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Alison Roman's Brothy Beans

Courtesy Alison Roman
Cook Time:
2 hrs
Prep Time:
10 mins
Servings:
6-8
RATE THIS RECIPE
(91)

Chef notes

If you'd like to make a pot of beans and are looking for a recipe, know that this is more a method than a recipe. Also, please note that this is more my method, my recipe and not the only method or the only recipe. There are a million fantastic ways to cook beans; this is simply one. The beauty of these beans is in their ridiculous simplicity and how truly wonderful they are in just about anything you can think of. They are also highly customizable, which you know I love.

Swap options: Use chickpeas instead, experiment with bean type; leave out the lemon if you have aversion to bitterness; use these beans to jumpstart dozens of meals (salads, soups, stews, sides).

Did you make this recipe? Show us! Your dish may be featured on the TODAY Show.

Ingredients

  • 1/4 cup olive oil
  • 2 small or 1 large onion, quartered through the root
  • 1-2 heads garlic, halved crosswise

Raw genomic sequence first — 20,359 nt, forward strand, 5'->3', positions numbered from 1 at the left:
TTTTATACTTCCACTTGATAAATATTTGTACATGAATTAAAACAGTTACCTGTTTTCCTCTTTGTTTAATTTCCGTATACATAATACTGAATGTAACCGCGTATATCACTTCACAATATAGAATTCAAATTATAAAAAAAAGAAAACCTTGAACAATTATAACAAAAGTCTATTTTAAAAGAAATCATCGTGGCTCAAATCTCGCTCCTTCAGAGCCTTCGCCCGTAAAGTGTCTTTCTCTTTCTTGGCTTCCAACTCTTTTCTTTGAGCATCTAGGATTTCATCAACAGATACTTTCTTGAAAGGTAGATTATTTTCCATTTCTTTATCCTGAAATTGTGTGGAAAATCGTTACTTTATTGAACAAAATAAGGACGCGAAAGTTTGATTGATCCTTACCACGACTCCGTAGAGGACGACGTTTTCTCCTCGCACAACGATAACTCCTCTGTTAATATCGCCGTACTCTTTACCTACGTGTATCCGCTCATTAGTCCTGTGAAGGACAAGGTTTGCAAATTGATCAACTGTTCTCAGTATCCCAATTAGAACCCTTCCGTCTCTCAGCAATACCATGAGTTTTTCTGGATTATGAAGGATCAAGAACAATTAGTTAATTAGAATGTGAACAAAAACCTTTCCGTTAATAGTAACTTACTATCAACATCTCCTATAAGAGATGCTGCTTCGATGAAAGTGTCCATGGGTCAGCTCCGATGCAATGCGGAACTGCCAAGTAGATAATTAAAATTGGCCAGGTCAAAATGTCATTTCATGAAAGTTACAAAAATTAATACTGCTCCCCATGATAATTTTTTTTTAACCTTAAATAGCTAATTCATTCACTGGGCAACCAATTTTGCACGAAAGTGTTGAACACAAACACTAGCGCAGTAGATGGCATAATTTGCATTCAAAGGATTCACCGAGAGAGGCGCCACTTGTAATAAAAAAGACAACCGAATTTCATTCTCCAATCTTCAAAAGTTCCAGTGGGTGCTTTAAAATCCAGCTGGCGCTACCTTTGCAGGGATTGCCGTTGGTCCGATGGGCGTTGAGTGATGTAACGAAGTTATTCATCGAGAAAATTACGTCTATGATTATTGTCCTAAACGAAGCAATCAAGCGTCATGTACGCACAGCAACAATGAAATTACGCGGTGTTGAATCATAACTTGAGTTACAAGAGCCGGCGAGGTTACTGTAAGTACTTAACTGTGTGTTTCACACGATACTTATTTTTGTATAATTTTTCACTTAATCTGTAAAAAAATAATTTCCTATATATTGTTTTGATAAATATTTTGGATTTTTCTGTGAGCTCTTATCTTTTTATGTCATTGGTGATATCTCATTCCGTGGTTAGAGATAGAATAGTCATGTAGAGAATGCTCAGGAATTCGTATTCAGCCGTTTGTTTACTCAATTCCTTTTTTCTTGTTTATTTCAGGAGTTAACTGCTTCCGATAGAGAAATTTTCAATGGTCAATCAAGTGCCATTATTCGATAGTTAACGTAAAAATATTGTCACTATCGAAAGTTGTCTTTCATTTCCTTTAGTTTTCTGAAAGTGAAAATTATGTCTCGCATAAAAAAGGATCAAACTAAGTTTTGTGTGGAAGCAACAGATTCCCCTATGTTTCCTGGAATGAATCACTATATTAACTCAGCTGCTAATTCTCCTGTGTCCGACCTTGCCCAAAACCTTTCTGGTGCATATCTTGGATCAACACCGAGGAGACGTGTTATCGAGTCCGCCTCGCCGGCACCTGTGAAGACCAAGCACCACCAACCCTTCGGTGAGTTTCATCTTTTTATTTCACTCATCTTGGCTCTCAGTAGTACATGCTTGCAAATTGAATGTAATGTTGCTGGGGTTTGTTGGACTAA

• 1 lemon, halved crosswise
  • 1 small bunch or a few sprigs dried herbs like oregano, marjoram, thyme or rosemary
  • a few dried chiles or one fresh one, halved lengthwise
  • 1 pound dried beans (about 2 cups)
  • 6 cups water, plus more as needed
  • kosher salt

Preparation

1.

Heat olive oil over medium heat in a large pot. Add onions, garlic and lemon. Cook until they're caramelized and nicely browned, a few minutes or so. This step will do a huge favor to your broth, adding depth and complexity non-caramelized ingredients could only dream of.

2.

Add dried herbs and chili. Add beans and water. Season with salt and bring to a boil. Turn the heat down to a bare simmer, leave the pot uncovered and cook until, as Steve Sando from Rancho Gordo puts it, "they're done." This can take anywhere from 50 to 120 minutes, depending on the size and age of the bean.

3.

If the beans need more liquid as they simmer, add more water. Depending on the bean and your preference for their final destination, the beans can be creamy and fall apart-y or tender and semi-al dente. I am not a bean expert, just a bean enthusiast, but just know I feel like the only way to truly ruin a pot of beans is if you buy old beans (they'll never become tender).

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